Jeff Withey had 15 points and 11 rebounds while becoming the Big 12's career blocked shots leader, Elijah Johnson emerged from a season-long slump, and No. 14 Kansas walloped Texas 73-47 on a festive Saturday night at Allen Fieldhouse.
Johnson finished with 12 points for the Jayhawks (21-4, 9-3 Big 12). Travis Releford added 15 and Ben McLemore had 13, including a 360 jam in the closing minutes that capped quite a show against the Longhorns (11-14, 3-9) for more than a dozen former players in attendance.
Among them was Mario Chalmers, whose buzzer-beating 3-pointer forced overtime in the 2008 national title game won by Kansas. The Miami Heat guard was honored at halftime by having his No. 15 raised to the rafters, where it joined names such as Wilt Chamberlain and Paul Pierce.
Perhaps one day, Withey's name will reside there.
The senior center had his 265th block early in the second half to move past former Texas star Chris Mihm for the most in league history. The reigning Big 12 defensive player of the year even had four steals while making life miserable for the young, undersized Longhorns.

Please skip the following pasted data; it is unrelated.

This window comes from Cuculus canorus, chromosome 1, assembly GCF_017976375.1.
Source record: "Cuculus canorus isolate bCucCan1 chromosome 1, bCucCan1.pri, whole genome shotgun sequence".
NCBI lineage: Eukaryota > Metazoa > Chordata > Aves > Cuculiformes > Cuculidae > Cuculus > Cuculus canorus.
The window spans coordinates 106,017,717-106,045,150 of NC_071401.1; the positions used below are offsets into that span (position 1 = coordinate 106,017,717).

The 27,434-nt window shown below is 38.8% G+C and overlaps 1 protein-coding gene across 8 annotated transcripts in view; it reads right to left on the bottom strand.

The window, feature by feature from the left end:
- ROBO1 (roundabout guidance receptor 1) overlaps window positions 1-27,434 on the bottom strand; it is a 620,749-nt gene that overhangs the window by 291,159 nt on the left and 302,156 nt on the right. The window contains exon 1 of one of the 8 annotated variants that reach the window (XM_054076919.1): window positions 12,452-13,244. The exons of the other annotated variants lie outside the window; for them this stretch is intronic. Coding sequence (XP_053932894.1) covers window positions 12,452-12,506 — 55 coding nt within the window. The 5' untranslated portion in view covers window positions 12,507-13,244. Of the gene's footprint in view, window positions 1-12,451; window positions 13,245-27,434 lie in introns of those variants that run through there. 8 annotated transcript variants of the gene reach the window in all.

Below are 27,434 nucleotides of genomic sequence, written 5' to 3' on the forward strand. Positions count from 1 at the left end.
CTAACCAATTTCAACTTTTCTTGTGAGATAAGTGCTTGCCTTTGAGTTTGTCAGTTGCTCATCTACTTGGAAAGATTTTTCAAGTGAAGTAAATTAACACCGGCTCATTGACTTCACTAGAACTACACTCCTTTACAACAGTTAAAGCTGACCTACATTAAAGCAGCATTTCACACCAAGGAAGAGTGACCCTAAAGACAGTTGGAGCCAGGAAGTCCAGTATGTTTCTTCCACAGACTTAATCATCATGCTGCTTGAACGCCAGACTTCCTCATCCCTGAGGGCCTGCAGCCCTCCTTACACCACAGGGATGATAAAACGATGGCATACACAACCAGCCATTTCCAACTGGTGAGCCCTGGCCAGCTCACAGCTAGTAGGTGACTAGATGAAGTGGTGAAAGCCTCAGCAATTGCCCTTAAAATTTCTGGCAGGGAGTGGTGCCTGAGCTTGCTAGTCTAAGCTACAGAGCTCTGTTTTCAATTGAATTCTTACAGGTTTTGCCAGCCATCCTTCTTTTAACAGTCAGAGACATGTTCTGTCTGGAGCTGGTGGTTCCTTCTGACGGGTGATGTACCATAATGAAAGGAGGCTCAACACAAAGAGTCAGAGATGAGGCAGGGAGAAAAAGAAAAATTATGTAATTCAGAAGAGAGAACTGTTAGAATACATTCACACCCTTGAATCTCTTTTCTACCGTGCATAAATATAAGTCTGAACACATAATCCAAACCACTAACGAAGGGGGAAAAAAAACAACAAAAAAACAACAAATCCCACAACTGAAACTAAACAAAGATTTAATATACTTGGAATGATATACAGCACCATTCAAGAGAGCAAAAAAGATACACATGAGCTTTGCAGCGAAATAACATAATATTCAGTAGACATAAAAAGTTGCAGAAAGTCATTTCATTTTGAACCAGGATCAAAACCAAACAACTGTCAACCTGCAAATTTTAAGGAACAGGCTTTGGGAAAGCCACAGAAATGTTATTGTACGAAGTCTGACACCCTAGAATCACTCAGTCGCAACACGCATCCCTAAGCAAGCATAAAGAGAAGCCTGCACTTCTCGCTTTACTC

Myck Kabongo, in his second game back from a 23-game suspension, was held to 13 points by the nation's top field-goal percentage defense. The Longhorns' sophomore guard missed his first seven shots and committed three turnovers, his only real success coming at the foul line.
Texas wound up shooting 21.8 percent from the field and 2 of 21 from beyond the arc.
The prime-time match-up between two of the nation's stingiest defenses figured to put points a premium, but that only turned out to be the case for the Longhorns.
They had already fallen behind 11-8 when they went the next 8-plus minutes without a field goal, missing 10 straight shots, three free throws and turning the ball over twice. By the time Ioannis Papapetrou got to the rim for Texas, the Jayhawks had built a 24-11 lead.
It never got a whole lot better for Texas.
The Longhorns went another 6½ minutes without a field goal before Demarcus Holland's steal and layup got them within 28-15 at halftime. That meant the final 15:55 of the first half, Texas had precisely as many shot-clock violations (two) as they had made field goals.
It was the Longhorns' lowest-scoring half of the season.
Kansas didn't waste any time delivering the knockout punch in the second half.